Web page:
Mars Space Missions

Past and Current Missions

Mars Science Laboratory (MSL)

Launch: November 26, 2011

Landing: August 6, 2012

Objectives: Mars Science Laboratory (MSL), an ambitious new-generation rover, will investigate Mars for at least two years, an endurance record for Mars landers. The rover will determine whether Mars ever was, or could still be today, an environment able favourable for microbial life. MSL will pave the way for future missions that will bring back samples from Mars.

To know more on Curiosity and the Mars Science Laboratory Mission

Phoenix

Launch: August 4, 2007

Landing: May 25, 2008

Objectives: The Phoenix Mars Lander was the first mission to explore the Arctic region of Mars at ground level. Phoenix landed near Mars's northern polar cap in an area known as Vastitas Borealis, where it continued to operate successfully for more than five months (far beyond its planned 90-day lifespan).

The Phoenix Mission marked the first time that Canada, as a nation, landed on the surface of Mars. Canada's contribution to Phoenix was a meteorological station recorded the daily weather at the landing site, which measured Mars' temperature and pressure, and probed clouds, fog and dust in Mars' lower atmosphere, and confirmed that it snows on Mars by detecting snowflakes falling in the atmosphere of Mars.

To know more on Phoenix

Mars Reconnaissance Orbiter (MRO)

Launch: August 12, 2005

Reached Mars Orbit: March 10, 2006

Objectives: NASA's Mars Reconnaissance Orbiter blasted off from Cape Canaveral in 2005 on a search for evidence that water persisted on the surface of Mars for a long period of time.

Spirit and Opportunity

Launch: June 10 and July 7, 2003

Landing: January 3 and 24, 2004

Objectives: NASA's two rovers, Spirit and Opportunity, both landed on Mars successfully in early 2004. Both have made important discoveries about wet environments on ancient Mars that may have been favorable for supporting microbial life. Designed as a 3-month mission to travel about one kilometre, Spirit lasted over 6 years, drove over 7,7 kilometers and returned over 124,000 images before ending communications in 2010. Opportunity continues to conduct science from its landing site at Meridiani Planum, having driven 33,5 kilometers since landing on Mars.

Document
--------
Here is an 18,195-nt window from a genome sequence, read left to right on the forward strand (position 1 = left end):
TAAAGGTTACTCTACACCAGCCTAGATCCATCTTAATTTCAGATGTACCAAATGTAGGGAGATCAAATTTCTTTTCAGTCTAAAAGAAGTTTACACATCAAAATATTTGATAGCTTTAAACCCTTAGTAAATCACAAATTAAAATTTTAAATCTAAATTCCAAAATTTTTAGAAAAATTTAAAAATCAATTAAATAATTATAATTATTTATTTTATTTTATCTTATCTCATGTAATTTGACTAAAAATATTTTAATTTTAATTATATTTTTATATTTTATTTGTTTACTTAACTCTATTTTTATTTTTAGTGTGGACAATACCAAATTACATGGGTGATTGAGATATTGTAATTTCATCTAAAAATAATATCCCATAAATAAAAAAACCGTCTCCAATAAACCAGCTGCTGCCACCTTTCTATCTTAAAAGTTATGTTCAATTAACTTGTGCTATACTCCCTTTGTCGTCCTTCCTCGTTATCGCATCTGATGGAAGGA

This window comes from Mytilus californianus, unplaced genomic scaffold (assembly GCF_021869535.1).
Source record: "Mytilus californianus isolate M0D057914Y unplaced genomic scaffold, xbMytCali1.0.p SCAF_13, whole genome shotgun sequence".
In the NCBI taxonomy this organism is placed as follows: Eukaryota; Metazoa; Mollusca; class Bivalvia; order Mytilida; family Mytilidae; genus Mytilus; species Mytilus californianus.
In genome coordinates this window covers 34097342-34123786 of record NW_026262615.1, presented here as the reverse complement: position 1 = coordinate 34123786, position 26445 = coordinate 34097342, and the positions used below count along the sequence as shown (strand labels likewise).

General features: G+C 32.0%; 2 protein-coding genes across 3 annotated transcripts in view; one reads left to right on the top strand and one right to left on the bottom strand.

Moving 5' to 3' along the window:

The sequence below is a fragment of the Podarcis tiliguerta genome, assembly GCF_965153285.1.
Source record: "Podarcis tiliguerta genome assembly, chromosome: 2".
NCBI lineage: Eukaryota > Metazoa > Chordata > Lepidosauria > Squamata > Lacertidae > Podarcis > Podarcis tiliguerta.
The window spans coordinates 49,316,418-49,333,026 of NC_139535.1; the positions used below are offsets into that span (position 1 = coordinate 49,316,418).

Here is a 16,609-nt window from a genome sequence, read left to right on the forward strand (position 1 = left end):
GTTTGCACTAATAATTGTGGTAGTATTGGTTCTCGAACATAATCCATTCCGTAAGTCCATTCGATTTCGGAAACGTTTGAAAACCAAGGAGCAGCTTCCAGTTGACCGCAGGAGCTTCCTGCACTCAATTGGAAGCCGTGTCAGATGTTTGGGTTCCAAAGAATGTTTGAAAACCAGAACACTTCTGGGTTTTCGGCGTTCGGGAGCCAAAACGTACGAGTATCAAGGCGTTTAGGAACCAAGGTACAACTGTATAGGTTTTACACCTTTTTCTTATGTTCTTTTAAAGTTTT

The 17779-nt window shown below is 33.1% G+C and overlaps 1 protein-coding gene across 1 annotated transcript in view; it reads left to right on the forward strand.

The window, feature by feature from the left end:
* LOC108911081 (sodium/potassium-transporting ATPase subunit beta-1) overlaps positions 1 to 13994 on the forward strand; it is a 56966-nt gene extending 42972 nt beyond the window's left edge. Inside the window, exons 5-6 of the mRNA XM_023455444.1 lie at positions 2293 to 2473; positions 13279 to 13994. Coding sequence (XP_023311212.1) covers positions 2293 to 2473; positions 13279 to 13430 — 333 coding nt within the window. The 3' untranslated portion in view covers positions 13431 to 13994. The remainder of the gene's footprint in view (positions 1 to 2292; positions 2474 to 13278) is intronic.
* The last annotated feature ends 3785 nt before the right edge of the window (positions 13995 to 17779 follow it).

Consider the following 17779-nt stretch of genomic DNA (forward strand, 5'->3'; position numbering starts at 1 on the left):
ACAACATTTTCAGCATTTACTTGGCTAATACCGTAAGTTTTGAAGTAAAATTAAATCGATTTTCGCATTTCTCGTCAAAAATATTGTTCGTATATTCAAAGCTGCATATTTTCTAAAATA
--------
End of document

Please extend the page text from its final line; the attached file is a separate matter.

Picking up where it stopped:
Mars Express

Launch: June 2, 2003

Objectives: Mars Express, a European probe, reached the planet in December 2003. Its primary mission lasted one Martian year–that is, 687 Earth days–to gather data on the Martian atmosphere and its interaction with the solar wind, after which time the European Space Agency decided to extend its mission. As of 2011, Mars Express is still generating captivating images of the surface of Mars, and serves as a communications relay between the Earth and NASA's Opportunity rover. Mars Express had on board a lander called Beagle 2; however, contact with Beagle was lost as it entered the Martian atmosphere.

Mars Odyssey

Launch: April 17, 2001

Objectives: Mars Odyssey holds the record for longest-serving spacecraft destined for the Red Planet. Launched by NASA, the spacecraft orbits Mars to study the chemical and mineral composition of the planet's surface. Mars Odyssey monitors seasonal changes on Mars from year to year and produced the most detailed maps ever made of most of the planet.

Nozomi

Launch: July 3, 1998

Objectives: Nozomi was Canada's first involvement in a mission to another planet and marked the beginning of a new era for Canadian space exploration. There was a Canadian instrument aboard this Japanese satellite, launched on July 3, 1998: the Thermal Plasma Analyser (TPA), whose mission was to study the Martian atmosphere and its interaction with the solar wind. The satellite had a difficult journey and a number of unforeseen occurrences; on December 10, 2003, Japanese officials announced that they had been unable to place Nozomi in orbit around Mars. Despite the cancellation of the mission, significant advances have been made thanks to the data that were gathered as the satellite made its way toward Mars. In addition, the TPA technology can also be used to study other planetary atmospheres, like that of Venus and Earth

Mars Global Surveyor (MGS)

Launch: November 7, 1996

Objectives: Launched by NASA, Mars Global Surveyor (MGS) is designed to map the Martian surface from space. The orbiter has been able to confirm the presence of a magnetosphere around Mars and still today is sending back valuable data that allow scientists to better define the composition of the Martian atmosphere.